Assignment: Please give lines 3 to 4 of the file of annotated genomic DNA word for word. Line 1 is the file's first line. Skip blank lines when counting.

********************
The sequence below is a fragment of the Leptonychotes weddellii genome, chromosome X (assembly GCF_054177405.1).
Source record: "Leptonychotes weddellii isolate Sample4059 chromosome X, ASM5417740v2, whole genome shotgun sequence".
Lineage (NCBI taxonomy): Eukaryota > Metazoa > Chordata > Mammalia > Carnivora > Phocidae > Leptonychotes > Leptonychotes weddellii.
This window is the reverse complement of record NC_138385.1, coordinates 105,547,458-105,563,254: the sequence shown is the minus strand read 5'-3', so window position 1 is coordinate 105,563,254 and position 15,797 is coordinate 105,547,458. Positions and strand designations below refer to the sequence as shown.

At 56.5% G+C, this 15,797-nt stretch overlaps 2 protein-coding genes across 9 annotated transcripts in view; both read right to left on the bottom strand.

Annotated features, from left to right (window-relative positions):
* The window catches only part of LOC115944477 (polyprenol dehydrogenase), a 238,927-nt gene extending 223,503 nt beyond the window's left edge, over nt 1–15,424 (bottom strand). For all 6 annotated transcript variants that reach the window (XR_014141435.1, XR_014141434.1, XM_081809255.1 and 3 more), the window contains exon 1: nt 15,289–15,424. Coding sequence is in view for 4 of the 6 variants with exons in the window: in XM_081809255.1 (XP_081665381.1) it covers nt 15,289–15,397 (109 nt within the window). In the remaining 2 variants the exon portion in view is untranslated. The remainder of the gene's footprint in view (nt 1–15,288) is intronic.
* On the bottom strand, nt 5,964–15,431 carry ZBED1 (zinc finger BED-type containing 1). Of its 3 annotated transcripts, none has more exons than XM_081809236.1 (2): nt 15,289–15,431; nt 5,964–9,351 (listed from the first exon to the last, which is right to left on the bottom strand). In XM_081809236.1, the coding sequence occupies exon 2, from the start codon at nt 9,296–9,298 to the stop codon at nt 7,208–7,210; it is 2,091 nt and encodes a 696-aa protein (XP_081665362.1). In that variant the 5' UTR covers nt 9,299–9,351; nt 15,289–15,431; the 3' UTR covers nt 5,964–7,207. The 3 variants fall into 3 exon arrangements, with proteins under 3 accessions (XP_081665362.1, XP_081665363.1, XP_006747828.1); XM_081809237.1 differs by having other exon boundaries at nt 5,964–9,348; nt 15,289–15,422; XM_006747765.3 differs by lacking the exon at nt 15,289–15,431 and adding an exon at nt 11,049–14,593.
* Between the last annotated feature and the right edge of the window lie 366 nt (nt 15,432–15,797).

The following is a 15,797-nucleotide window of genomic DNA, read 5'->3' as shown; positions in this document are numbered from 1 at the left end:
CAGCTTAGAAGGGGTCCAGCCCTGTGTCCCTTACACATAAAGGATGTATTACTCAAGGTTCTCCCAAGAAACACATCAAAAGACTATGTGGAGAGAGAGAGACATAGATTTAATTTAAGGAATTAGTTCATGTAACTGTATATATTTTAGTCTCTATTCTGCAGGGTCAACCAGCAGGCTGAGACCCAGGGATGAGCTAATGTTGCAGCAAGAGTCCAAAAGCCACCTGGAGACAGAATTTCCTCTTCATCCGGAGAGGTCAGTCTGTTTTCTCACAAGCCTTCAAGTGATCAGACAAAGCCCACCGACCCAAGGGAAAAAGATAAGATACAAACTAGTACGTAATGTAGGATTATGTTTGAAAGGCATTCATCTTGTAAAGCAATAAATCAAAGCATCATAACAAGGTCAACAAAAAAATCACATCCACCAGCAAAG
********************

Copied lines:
Lineage (NCBI taxonomy): Eukaryota > Metazoa > Chordata > Mammalia > Carnivora > Phocidae > Leptonychotes > Leptonychotes weddellii.
This window is the reverse complement of record NC_138385.1, coordinates 105,547,458-105,563,254: the sequence shown is the minus strand read 5'-3', so window position 1 is coordinate 105,563,254 and position 15,797 is coordinate 105,547,458. Positions and strand designations below refer to the sequence as shown.